Wake me up 4 years after a 28nm chip ships from GF; that is when a normal cadence would ship 14nm. I have not seen any 28nm ship, must less 20nm.
I think Oil Daddy will be bailing em out for a while yet.
no one really cares what you cal it as long as it produces improved power and performance, although perhaps "hybrid" 20/14nm and ""hybrid"" 20/16nm etc might be a fair generic name to use everywhere now
but would using that generic name effect all the web sites adverting income ,probably so it wont happen.
talking about "The first multiproject wafer runs for customers"
hwho are these likely to be BTW, obviously the usual FPGA guy's, but how about XCore and Parallella guy's would they also happen to have some space on these first run's too.
do you happen to have a list of these lesser known companies somewhere that will use these run's ?
@peter.clarke -- interesting piece. Just to be clear, in fully-depleted technologies -- and this is true for SOI & bulk, FD-SOI & FinFET, there are NO floating body effects.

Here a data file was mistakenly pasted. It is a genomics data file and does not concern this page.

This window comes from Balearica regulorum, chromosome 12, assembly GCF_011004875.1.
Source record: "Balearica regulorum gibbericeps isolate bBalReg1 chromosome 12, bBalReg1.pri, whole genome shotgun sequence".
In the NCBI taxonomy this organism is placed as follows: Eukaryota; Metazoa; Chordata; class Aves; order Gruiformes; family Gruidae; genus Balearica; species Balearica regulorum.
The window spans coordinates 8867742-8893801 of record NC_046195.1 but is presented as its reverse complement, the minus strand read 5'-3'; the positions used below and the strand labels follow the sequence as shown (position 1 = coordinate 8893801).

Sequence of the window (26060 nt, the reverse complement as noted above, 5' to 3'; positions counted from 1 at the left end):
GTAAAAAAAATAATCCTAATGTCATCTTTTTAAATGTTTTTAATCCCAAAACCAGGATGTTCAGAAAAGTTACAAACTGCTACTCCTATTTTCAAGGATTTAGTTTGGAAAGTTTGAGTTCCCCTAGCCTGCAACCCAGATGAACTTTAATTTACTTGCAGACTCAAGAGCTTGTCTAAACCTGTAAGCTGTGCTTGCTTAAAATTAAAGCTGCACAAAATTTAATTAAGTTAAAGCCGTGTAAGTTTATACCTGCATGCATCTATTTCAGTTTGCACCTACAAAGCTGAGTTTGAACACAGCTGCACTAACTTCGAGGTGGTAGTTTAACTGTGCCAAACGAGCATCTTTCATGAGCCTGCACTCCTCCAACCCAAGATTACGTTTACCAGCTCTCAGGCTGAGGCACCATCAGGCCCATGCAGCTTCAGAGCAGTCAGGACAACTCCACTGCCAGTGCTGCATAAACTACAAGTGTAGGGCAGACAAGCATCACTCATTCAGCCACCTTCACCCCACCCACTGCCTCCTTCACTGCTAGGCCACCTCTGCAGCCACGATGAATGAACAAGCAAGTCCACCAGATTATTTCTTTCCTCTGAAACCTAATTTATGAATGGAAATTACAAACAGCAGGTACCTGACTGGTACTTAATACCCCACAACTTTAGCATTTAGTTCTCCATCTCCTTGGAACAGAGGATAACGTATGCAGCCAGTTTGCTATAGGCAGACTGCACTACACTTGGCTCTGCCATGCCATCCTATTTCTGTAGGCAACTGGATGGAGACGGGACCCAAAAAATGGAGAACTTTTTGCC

Also re: self-heating, IBM says this is way overblown -- it's an issue for both bulk & SOI. See Ed Nowak's (IBM) piece this week in ASN on Fin-on-Oxide (FinFETs on SOI) -- busts all those myths http://www.advancedsubstratenews.com/2012/11/ibm-why-fin-on-oxide-foxsoi-is-well-positioned-to-deliver-optimal-finfet-value/ .
In the meantime, looking forward to ST's results on 28nm FD-SOI at IEDM next week. These guys are really happy campers!
We will see.
No happy ending until the parts are in the field. In my opinion the end customer rules, not the design or lab or prototype folks. I hope the foundry guys have the prototype parts in their phones or cars so they get the field message personally. Motorola used to put engine controller chips in VP cars, if I remember right.
But that was the "IDM" model, like Intel.